REVIEW: Logan

18 02 2017

Does “Logan” feel as good as it does because of its own merits – or because the superhero genre is just that bad these days? I’m tempted to argue for the latter if for no other reason than to cover my own ass. Skeptical reviews tend to hold up better than overzealous ones. (See my 2011 review of “I Am Number Four” for an example.)

Director James Mangold as well as co-writers Michael Green and Scott Frank succeed by avoiding so much of what makes comic book adaptations – including the “X-Men” series – flop. The film boasts a remarkably self-contained story free from a glut of new characters or excessive action sequences. Remarkably little happens over the course of “Logan,” even to the point where the opening sequences of Wolverine’s pensive limousine driving recalls the Matthew McConaughey Lincoln commercials.

This ability to ruminate on character and dwell in the submerged pain of the moment no doubt stems from the circumstances surrounding the film. Hugh Jackman has given a remarkable 17 years to playing Logan, a role that launched him into stardom – but also a character that helped stabilize the franchise throughout its different incarnations. Supposedly “Logan” marks Jackman’s last time sporting the claws, and such finality likely gave Fox and Marvel the confidence to begrudgingly let him go out on his own terms. Those terms include invoking the spirit of the old Western genre, specifically the archetype of the aging and world-weary gunslinger.

Heavy-handed “Shane” allusions aside, “Logan” earns the right to make these comparisons simply through Jackman’s decades-long commitment to the character. At least for now, it’s hard to imagine any other actor in the superhero arena with enough cultural cachet to earn this resolution. Jackman’s haggard expressions and general exasperation more than once gave me flashbacks to his gaunt appearance at the beginning of “Les Misérables.” He appears tired and weary – and as the character, not the actor! (An important distinction to make for many franchise headliners.) Logan has a clear antagonist in the corporation Transigen, although he’s mostly grappling with his own legacy and history.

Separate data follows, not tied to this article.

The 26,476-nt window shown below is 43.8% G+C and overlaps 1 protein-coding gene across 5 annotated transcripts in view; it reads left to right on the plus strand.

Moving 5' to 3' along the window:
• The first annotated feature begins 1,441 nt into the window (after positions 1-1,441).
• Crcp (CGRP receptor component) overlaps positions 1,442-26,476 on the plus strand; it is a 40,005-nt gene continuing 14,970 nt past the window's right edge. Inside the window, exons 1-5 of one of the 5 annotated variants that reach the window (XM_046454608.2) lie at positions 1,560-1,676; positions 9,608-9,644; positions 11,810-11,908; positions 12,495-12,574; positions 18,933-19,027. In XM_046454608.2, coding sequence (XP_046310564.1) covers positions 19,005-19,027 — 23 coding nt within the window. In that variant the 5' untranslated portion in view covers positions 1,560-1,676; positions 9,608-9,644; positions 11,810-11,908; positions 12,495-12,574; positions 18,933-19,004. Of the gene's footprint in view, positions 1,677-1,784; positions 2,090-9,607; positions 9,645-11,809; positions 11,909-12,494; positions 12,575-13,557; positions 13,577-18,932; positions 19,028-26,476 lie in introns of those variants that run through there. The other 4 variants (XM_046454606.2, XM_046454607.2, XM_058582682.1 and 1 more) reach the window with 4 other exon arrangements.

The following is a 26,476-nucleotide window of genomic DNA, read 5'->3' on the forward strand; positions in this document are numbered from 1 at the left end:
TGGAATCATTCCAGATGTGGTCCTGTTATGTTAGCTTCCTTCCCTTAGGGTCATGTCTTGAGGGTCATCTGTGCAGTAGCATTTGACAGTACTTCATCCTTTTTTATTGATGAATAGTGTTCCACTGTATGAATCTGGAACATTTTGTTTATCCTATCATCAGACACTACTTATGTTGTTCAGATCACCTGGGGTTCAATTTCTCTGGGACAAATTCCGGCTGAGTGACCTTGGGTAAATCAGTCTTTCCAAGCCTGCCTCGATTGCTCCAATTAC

Yet without eight serviceable “X-Men” films prior, the narrative stakes of “Logan” might not have felt as weighty. As the hero attempts to outrun, but ultimately acquiesces to, the definitive final battle, there’s simply no other way to convey the battle wounds of the past than to have watched them accumulate over time. But even so, Mangold still makes a convincing argument that the superhero genre need not only resemble the western in cultural functionality. It can also take on their form, tone and content for satisfying, incisive cinema. B2halfstars





REVIEW: Jane Got a Gun

6 05 2016

Jane Got A GunReally, truly and sincerely – I cannot think of a recent movie that I watched with more dispassion or disinterest than “Jane Got a Gun.”

The film, whose three-year journey to the audiences involved a revolving door of exiting talent along with the dramatic bankruptcy of its distributor, endured more than most. Yet in spite of (or, more likely, because of) this off-screen fracas, nothing remotely cinematic emerged. It feels like watching the motions of a western with no actual genre feeling. The wheels of time move, so the machinations of plot are there, but nothing really seems to happen. It’s mobile paralysis, if you will.

I generally tend to abide by Roger Ebert’s dogma when critiquing movies that suggests (as paraphrased by Wesley Morris) judging a movie against the best version of itself. All I can say is that the world is a worse place for not having the version of “Jane Got a Gun” directed by Lynne Ramsay, the wunderkind who summoned one of Tilda Swinton’s greatest performances in “We Need To Talk About Kevin.” Far more intriguing than watching any scene in the film directed by Gavin O’Connor (director of insipid MMA drama “Warrior”) was imagining how Ramsay might have approached the same situation.

I wondered how she might have gotten a more multifacted portrayal of the titular protagonist out of Portman. (Fun fact: this would have been the first feature-length film for Natalie Portman under a female director. So, yeah, go look up #HireTheseWomen.) I pondered how her impressionistic style could have livened up what otherwise feels like direct-to-DVD western fare. Surely whatever kind of uncommercial art film Ramsay was concocting could have made more money than this hastily assembled version of “Jane Got a Gun.” C-1halfstars